State Attorneys General Urge FDA to Adopt Guidelines for Prescribing Opioids

State Attorneys General Urge FDA to Adopt Guidelines for Prescribing Opioids
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January 18, 2016

North Carolina Attorney General Roy Cooper and 34 of his peers called on the Food and Drug Administration (FDA) to adopt guidelines proposed by the Centers for Disease Control and Prevention (CDC) that would provide more direction for medical professional who prescribe pain medication.

Cooper and the other Attorneys General expressed their support for the guidelines with a letter outlining the need for improved methods of prescribing opioid pain killers, which have been responsible for an increasing number of drug overdose deaths and exacerbating an ongoing problem with heroin.

The letter states that medical providers, particularly pediatricians and family care physicians, don't have clear guidance on when and how they should be prescribing opioids for pain. Some prescribe them when they aren't needed, or don't prescribe them when they are.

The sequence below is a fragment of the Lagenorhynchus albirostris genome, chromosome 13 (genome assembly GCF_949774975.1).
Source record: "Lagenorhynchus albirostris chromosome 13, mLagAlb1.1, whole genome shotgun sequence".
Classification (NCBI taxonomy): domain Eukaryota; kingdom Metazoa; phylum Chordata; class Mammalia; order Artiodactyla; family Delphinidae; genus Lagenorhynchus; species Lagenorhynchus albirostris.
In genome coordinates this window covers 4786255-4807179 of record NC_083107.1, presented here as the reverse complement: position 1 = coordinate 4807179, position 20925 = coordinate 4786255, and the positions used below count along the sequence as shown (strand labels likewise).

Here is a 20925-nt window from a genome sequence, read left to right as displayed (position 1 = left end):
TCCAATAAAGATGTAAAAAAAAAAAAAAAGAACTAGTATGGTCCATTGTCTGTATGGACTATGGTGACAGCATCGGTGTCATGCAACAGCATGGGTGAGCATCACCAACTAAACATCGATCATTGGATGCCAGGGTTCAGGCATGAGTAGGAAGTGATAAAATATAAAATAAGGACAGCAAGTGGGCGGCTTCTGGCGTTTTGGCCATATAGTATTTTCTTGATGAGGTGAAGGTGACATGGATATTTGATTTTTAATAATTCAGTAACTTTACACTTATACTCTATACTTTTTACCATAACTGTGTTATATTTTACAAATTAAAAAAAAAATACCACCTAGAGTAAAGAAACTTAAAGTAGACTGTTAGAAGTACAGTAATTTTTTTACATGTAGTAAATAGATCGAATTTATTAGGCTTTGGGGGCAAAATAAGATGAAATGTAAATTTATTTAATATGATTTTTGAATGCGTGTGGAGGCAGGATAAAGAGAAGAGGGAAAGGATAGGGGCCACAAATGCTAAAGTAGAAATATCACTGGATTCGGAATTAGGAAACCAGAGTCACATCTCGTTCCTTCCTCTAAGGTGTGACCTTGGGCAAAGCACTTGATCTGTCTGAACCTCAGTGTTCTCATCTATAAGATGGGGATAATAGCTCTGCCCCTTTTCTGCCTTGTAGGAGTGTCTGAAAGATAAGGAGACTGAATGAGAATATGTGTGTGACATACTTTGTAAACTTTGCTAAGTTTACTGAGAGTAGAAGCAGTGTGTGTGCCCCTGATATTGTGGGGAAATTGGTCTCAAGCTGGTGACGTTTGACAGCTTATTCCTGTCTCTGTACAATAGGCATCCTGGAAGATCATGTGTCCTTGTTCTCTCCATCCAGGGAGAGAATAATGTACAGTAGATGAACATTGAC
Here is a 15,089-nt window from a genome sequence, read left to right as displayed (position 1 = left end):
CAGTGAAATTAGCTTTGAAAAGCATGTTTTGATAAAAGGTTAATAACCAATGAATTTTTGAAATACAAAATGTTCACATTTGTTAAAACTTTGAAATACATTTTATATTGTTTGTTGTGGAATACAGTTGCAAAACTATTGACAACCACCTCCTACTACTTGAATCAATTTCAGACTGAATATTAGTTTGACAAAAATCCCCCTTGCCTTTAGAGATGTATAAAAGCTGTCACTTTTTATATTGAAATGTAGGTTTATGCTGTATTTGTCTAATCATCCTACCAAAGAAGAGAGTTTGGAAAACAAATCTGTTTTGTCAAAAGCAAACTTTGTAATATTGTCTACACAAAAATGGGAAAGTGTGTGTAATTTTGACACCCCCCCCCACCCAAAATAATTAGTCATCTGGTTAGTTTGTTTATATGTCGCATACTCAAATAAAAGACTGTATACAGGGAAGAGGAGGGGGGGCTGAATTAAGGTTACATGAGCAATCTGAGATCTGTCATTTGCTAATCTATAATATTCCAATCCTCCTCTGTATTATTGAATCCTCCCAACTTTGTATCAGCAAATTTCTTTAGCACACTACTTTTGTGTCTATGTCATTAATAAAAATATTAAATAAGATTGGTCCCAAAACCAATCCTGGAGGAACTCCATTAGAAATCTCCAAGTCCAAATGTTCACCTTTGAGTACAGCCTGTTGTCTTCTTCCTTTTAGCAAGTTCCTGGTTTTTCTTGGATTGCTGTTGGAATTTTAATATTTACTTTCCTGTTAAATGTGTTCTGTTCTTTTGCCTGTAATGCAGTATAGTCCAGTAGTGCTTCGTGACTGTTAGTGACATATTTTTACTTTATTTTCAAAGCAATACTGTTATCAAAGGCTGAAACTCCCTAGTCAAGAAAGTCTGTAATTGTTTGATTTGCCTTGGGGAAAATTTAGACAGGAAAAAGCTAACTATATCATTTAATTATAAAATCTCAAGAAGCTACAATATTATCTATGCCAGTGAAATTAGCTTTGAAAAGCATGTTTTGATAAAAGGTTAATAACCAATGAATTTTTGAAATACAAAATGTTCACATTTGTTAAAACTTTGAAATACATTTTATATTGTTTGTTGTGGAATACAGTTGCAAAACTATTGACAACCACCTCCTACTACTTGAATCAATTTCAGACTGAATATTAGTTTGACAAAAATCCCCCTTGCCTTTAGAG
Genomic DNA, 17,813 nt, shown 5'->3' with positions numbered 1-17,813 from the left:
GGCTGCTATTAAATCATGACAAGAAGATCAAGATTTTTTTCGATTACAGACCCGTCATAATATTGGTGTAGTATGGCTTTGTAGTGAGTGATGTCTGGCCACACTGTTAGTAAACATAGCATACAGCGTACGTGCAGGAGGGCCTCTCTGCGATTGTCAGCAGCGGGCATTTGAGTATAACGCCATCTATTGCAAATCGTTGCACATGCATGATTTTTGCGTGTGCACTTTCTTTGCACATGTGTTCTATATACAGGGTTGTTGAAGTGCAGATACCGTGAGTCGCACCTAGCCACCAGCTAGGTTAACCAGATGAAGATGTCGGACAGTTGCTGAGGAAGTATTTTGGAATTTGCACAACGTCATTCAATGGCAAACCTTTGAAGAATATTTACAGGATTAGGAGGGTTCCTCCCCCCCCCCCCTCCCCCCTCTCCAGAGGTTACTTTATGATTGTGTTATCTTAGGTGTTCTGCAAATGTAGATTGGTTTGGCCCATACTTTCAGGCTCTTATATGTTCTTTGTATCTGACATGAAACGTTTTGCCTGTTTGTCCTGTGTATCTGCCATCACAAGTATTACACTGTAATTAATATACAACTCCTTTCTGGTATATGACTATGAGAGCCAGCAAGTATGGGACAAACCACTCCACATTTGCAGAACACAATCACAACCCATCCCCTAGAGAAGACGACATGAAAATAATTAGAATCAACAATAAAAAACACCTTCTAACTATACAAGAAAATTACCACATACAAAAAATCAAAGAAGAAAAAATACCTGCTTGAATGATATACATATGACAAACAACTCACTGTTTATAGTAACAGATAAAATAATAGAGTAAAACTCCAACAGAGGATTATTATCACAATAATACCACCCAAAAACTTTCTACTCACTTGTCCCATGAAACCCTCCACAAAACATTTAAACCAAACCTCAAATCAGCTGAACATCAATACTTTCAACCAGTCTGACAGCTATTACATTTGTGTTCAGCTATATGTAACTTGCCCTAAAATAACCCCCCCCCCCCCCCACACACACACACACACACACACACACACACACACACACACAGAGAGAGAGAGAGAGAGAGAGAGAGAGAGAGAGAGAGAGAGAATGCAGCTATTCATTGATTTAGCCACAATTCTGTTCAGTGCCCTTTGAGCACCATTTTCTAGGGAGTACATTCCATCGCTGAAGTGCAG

"It gives doctors the knowledge and confidence to prescribe opioids when appropriate, and to more safely manage patients on opioids" says the letter. "The Guidelines also recognize that opioids remain an important tool for responding to extreme or intractable pain."

A 2013 report from the North Carolina Division of Public Health, found that more than 1,000 people in the state die from prescription drug overdoses each year. According to a report from the National Institute on Drug Abuse, in 2014 there were about 18,900 opioid overdose deaths in the U.S. , which amounts to a 369 percent increase since 1999.

Prescription drugs cause more overdose deaths than cocaine and heroin combined.

A December 2015 report from the CDC says that increases in both prescription opioid and heroin deaths are the biggest driver of the drug overdose epidemic. Heroin overdoses have tripled since 2010. The connection between prescription painkillers and heroin has been apparent for quite some time. Those addicted to painkillers often move on to heroin because it's stronger, cheaper, and easier to obtain than prescription drugs.

"Opioid misuse and abuse affects thousands of lives each year in North Carolina and across the country," Cooper said in a written statement. "Safer, stricter guidelines for prescribing painkillers can help save lives."

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